The trike is shimmying again when I let go of the handlebars. At any speed from a crawl upwards! I keep wondering what to do about the half-missing seating for the bottom bearing cup on the fork steerer tube. I obviously want to avoid using any heat. So brazing and silver soldering are completely out.

Soft soldering is probably a complete waste of time and would still damage the paintwork. It would virtually impossible to clean the steerer tube properly. Or well enough for the flux to work on steel anyway.

I thought I might try a narrow wrap of shaped brass or copper shim. Then push the bearing ring down over it with a suitable steel tube. The bearing ring would rest half on the remaining seating and half on the shim. Not ideal. I might try the previous method of using epoxy. Something with a tough filler would be ideal to avoid indentation. Only 22 miles. Half of it into the wind.

The old mill sits across the lane from the drive entrance to the great house. 

I was already trespassing on a very steep, weed-covered bank to get this shot. Only just catching the waterflow. And a car! I hate cars in photos of old buildings! It completely destroys the atmosphere and illusion of indeterminate age. I could have lowered the camera viewpoint. (to hide the car behind the railings) But then I would have lost the water tumbling out from under the road. Grrr?

It looks as if it once had tandem, overshot wheels.  Sadly, only one decrepit wheel survives covered in moss. The feed pond is a large lake and the flow prodigious but with only a relatively low head. Presumably the sluice gates are in similarly poor condition to the remaining wheel. The more modern, roadside, timber handrail is of wonderful quality in massive oak.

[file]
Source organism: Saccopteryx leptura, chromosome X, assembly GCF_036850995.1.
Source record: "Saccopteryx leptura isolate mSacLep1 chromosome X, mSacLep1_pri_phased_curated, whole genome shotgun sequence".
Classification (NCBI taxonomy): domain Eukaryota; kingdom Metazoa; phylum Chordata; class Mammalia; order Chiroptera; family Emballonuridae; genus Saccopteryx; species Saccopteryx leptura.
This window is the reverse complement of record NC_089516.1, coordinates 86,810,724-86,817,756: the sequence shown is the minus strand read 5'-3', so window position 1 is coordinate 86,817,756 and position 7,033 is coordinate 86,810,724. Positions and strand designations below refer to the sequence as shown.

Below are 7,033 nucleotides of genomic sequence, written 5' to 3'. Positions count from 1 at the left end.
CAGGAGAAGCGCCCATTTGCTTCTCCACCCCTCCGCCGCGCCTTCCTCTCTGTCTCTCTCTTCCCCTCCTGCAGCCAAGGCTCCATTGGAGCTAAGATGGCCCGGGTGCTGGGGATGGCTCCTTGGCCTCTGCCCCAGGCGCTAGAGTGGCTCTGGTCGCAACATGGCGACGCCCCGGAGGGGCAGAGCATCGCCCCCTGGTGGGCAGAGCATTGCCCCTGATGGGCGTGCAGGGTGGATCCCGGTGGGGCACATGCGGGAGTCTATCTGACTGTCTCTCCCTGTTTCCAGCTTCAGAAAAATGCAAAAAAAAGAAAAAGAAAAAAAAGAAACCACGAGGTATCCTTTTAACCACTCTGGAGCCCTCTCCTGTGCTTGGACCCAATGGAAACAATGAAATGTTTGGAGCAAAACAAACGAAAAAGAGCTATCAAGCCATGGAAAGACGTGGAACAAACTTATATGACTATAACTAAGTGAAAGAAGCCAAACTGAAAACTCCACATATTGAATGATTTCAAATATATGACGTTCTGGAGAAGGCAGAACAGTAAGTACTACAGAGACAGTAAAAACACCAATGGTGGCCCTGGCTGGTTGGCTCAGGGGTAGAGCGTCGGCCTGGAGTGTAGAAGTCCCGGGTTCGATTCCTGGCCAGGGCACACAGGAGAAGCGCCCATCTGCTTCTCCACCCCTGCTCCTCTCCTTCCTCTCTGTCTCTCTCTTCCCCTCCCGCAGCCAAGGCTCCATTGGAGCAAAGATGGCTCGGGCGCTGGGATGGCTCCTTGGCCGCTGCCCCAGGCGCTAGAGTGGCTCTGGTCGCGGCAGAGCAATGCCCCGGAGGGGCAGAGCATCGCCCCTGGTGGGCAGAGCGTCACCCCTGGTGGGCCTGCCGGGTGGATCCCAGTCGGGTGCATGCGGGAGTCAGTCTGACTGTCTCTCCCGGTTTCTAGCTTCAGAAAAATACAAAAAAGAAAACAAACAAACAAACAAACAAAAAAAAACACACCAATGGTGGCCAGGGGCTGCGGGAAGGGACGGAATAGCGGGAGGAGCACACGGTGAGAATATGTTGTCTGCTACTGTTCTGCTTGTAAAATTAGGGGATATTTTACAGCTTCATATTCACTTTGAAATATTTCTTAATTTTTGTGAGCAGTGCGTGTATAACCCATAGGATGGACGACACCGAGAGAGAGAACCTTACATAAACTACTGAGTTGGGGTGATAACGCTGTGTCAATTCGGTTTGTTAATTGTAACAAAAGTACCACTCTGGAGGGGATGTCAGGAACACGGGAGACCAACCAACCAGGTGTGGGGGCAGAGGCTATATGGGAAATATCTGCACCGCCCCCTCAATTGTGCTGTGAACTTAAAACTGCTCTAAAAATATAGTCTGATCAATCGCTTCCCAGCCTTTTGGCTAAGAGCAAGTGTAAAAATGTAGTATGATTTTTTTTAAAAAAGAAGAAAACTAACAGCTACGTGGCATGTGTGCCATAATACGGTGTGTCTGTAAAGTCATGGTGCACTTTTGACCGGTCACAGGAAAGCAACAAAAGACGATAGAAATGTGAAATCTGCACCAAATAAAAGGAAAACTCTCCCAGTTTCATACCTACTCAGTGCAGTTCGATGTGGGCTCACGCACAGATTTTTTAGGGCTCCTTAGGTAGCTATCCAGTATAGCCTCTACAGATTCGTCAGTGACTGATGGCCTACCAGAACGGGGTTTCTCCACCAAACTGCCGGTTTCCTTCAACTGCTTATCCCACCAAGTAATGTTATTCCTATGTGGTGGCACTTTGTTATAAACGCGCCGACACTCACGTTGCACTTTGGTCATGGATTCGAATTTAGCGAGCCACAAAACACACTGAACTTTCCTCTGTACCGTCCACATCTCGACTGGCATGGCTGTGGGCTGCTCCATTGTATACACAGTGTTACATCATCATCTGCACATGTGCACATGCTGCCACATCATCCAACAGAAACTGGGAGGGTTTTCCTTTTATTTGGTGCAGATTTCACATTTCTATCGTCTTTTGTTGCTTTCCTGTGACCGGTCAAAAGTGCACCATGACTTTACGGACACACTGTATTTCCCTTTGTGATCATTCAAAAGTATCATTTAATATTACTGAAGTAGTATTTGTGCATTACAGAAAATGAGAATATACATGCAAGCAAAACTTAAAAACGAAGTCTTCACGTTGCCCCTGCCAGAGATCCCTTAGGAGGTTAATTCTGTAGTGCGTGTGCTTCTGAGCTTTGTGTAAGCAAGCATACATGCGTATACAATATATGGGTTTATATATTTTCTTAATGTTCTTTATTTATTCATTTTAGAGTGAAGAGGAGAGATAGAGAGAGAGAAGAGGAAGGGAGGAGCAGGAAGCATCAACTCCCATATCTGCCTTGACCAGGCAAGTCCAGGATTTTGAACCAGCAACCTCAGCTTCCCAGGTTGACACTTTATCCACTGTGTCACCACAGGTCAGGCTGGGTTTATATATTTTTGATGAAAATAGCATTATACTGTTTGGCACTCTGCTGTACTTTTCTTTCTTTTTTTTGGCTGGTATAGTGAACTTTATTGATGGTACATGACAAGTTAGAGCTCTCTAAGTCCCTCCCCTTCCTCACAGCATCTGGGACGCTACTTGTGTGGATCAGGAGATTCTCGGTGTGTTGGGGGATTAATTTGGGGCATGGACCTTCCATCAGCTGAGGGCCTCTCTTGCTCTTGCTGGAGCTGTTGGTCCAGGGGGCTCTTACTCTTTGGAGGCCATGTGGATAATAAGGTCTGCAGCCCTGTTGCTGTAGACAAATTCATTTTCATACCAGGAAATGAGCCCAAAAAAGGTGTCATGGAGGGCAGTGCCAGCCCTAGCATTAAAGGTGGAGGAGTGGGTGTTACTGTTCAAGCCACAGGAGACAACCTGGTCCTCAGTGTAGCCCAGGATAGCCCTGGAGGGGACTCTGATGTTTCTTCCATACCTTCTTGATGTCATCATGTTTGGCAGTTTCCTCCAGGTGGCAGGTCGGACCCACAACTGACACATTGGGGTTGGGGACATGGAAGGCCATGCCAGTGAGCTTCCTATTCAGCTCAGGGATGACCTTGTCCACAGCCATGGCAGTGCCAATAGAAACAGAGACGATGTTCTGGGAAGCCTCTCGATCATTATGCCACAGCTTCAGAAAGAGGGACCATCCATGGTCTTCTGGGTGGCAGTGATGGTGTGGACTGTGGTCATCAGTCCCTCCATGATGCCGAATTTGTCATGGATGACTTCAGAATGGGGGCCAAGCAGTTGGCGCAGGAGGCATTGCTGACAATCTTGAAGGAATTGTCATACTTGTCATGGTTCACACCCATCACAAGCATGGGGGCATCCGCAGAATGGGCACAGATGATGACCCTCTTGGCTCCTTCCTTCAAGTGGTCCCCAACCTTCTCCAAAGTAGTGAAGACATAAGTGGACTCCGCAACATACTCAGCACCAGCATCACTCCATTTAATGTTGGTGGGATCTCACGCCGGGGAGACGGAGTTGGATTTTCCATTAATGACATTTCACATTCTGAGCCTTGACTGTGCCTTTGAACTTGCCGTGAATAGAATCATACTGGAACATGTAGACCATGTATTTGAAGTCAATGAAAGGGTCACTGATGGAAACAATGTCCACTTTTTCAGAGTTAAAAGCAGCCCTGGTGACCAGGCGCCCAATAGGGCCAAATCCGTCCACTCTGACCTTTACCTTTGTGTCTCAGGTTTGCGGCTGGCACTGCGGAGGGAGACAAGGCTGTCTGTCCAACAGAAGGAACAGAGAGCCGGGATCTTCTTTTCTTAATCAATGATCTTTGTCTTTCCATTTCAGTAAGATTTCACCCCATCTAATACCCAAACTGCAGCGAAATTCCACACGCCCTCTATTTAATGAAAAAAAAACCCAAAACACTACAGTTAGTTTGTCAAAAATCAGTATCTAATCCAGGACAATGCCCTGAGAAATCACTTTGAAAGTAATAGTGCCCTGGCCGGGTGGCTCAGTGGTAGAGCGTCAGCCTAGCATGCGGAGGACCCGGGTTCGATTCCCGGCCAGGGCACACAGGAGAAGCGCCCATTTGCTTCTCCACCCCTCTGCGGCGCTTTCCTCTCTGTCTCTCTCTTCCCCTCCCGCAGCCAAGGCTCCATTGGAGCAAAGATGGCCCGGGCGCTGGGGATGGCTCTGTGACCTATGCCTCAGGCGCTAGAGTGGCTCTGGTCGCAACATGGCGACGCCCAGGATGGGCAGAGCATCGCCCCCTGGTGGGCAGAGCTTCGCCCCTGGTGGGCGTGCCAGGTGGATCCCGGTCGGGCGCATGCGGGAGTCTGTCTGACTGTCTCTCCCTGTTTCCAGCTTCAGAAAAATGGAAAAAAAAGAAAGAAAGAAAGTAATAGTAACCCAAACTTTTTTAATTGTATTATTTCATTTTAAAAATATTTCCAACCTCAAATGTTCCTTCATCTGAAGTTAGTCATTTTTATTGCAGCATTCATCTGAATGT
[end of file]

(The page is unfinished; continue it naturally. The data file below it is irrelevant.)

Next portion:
The rather modest, miller's cottage. The mill is housed in the white building at the far end. The timber-framed cottage is delightfully bent and twisted by time. Though the brickwork infill may be rather too "tidy" to be original. Old bricks tend to be handmade, thinner and usually stand proud when the timbers move and shrink with time.

The surviving wheel and second wheel shaft beyond. 

The water is allowed to flow harmlessly below the wheel. There must once have a flume to carry the water over the tops of the wheels. The power available was much greater from overshot wheels. The small but relatively wide wheels suggest this form. The water flowing beneath the road is certainly high enough at the exit to be carried over the wheel with a suitable flume (or trough). A breast shot, or undershot wheel, would have the wheel blades facing the other way. It is possible the missing second wheel could have been undershot. Or a second flume extended over the first wheel to provide a second overshot wheel.

24th 52F, 12C, overcast, light breeze. Forecast warmer and sunny.